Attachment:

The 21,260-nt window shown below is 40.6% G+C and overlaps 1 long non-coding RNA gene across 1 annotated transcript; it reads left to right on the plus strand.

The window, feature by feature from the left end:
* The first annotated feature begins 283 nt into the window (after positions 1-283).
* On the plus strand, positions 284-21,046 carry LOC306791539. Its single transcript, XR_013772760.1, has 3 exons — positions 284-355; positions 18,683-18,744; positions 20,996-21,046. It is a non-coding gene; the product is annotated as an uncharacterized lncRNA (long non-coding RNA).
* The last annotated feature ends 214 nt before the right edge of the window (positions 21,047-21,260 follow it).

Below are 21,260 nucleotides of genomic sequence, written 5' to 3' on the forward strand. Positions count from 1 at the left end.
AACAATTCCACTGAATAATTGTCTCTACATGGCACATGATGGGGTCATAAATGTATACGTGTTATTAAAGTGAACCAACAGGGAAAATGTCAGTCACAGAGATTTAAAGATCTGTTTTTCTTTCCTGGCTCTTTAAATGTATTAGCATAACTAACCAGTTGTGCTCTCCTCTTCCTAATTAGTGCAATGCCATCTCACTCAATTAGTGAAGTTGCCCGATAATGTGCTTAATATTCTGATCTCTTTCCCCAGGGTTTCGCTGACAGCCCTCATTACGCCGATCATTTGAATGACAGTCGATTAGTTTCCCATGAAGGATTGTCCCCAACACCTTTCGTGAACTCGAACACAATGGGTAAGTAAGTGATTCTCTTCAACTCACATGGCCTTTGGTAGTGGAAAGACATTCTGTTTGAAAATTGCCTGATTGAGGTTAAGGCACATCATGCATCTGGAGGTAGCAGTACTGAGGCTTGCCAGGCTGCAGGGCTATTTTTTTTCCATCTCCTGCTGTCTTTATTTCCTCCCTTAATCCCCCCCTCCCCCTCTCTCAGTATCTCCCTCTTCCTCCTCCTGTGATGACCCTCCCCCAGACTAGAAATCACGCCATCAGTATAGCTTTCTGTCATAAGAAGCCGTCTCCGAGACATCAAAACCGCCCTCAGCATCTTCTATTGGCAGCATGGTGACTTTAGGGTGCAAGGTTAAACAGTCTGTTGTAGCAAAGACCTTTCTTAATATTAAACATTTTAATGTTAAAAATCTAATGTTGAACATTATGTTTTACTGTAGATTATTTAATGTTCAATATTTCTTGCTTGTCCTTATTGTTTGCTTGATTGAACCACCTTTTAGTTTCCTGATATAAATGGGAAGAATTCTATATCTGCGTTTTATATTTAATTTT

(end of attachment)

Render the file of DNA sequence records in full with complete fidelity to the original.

The 21,260-nt window shown below is 40.6% G+C and overlaps 1 long non-coding RNA gene across 1 annotated transcript; it reads left to right on the plus strand.

The window, feature by feature from the left end:
* The first annotated feature begins 283 nt into the window (after positions 1-283).
* On the plus strand, positions 284-21,046 carry LOC306791539. Its single transcript, XR_013772760.1, has 3 exons — positions 284-355; positions 18,683-18,744; positions 20,996-21,046. It is a non-coding gene; the product is annotated as an uncharacterized lncRNA (long non-coding RNA).
* The last annotated feature ends 214 nt before the right edge of the window (positions 21,047-21,260 follow it).

Below are 21,260 nucleotides of genomic sequence, written 5' to 3' on the forward strand. Positions count from 1 at the left end.
AACAATTCCACTGAATAATTGTCTCTACATGGCACATGATGGGGTCATAAATGTATACGTGTTATTAAAGTGAACCAACAGGGAAAATGTCAGTCACAGAGATTTAAAGATCTGTTTTTCTTTCCTGGCTCTTTAAATGTATTAGCATAACTAACCAGTTGTGCTCTCCTCTTCCTAATTAGTGCAATGCCATCTCACTCAATTAGTGAAGTTGCCCGATAATGTGCTTAATATTCTGATCTCTTTCCCCAGGGTTTCGCTGACAGCCCTCATTACGCCGATCATTTGAATGACAGTCGATTAGTTTCCCATGAAGGATTGTCCCCAACACCTTTCGTGAACTCGAACACAATGGGTAAGTAAGTGATTCTCTTCAACTCACATGGCCTTTGGTAGTGGAAAGACATTCTGTTTGAAAATTGCCTGATTGAGGTTAAGGCACATCATGCATCTGGAGGTAGCAGTACTGAGGCTTGCCAGGCTGCAGGGCTATTTTTTTTCCATCTCCTGCTGTCTTTATTTCCTCCCTTAATCCCCCCCTCCCCCTCTCTCAGTATCTCCCTCTTCCTCCTCCTGTGATGACCCTCCCCCAGACTAGAAATCACGCCATCAGTATAGCTTTCTGTCATAAGAAGCCGTCTCCGAGACATCAAAACCGCCCTCAGCATCTTCTATTGGCAGCATGGTGACTTTAGGGTGCAAGGTTAAACAGTCTGTTGTAGCAAAGACCTTTCTTAATATTAAACATTTTAATGTTAAAAATCTAATGTTGAACATTATGTTTTACTGTAGATTATTTAATGTTCAATATTTCTTGCTTGTCCTTATTGTTTGCTTGATTGAACCACCTTTTAGTTTCCTGATATAAATGGGAAGAATTCTATATCTGCGTTTTATATTTAATTTT